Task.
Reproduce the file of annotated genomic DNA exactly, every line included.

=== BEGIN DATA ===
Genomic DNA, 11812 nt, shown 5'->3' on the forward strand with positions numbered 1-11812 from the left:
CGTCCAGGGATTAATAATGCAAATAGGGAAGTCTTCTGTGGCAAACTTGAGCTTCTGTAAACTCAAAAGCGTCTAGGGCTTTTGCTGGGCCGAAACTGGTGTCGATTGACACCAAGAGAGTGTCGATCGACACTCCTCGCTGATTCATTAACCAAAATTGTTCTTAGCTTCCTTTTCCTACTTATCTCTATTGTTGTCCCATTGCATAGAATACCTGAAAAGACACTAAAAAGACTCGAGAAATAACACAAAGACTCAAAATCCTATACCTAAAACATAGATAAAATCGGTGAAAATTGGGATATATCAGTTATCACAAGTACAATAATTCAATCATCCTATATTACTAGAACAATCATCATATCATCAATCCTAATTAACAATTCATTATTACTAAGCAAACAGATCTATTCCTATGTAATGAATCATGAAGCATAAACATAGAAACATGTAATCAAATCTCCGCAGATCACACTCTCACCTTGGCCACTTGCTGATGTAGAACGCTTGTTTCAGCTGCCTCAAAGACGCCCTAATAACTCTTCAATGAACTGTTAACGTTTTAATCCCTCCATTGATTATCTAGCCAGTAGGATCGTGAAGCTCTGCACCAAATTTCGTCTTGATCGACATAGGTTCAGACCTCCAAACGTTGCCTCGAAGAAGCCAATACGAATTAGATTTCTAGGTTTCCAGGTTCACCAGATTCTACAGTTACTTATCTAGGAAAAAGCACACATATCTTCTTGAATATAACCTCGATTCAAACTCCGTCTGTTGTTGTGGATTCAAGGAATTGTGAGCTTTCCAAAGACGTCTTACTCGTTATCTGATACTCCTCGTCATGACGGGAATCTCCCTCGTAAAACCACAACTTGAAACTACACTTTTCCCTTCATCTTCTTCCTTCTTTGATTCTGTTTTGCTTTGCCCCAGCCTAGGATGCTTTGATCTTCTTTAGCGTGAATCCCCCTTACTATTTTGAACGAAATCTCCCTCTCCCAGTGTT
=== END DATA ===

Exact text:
Genomic DNA, 11812 nt, shown 5'->3' on the forward strand with positions numbered 1-11812 from the left:
CGTCCAGGGATTAATAATGCAAATAGGGAAGTCTTCTGTGGCAAACTTGAGCTTCTGTAAACTCAAAAGCGTCTAGGGCTTTTGCTGGGCCGAAACTGGTGTCGATTGACACCAAGAGAGTGTCGATCGACACTCCTCGCTGATTCATTAACCAAAATTGTTCTTAGCTTCCTTTTCCTACTTATCTCTATTGTTGTCCCATTGCATAGAATACCTGAAAAGACACTAAAAAGACTCGAGAAATAACACAAAGACTCAAAATCCTATACCTAAAACATAGATAAAATCGGTGAAAATTGGGATATATCAGTTATCACAAGTACAATAATTCAATCATCCTATATTACTAGAACAATCATCATATCATCAATCCTAATTAACAATTCATTATTACTAAGCAAACAGATCTATTCCTATGTAATGAATCATGAAGCATAAACATAGAAACATGTAATCAAATCTCCGCAGATCACACTCTCACCTTGGCCACTTGCTGATGTAGAACGCTTGTTTCAGCTGCCTCAAAGACGCCCTAATAACTCTTCAATGAACTGTTAACGTTTTAATCCCTCCATTGATTATCTAGCCAGTAGGATCGTGAAGCTCTGCACCAAATTTCGTCTTGATCGACATAGGTTCAGACCTCCAAACGTTGCCTCGAAGAAGCCAATACGAATTAGATTTCTAGGTTTCCAGGTTCACCAGATTCTACAGTTACTTATCTAGGAAAAAGCACACATATCTTCTTGAATATAACCTCGATTCAAACTCCGTCTGTTGTTGTGGATTCAAGGAATTGTGAGCTTTCCAAAGACGTCTTACTCGTTATCTGATACTCCTCGTCATGACGGGAATCTCCCTCGTAAAACCACAACTTGAAACTACACTTTTCCCTTCATCTTCTTCCTTCTTTGATTCTGTTTTGCTTTGCCCCAGCCTAGGATGCTTTGATCTTCTTTAGCGTGAATCCCCCTTACTATTTTGAACGAAATCTCCCTCTCCCAGTGTT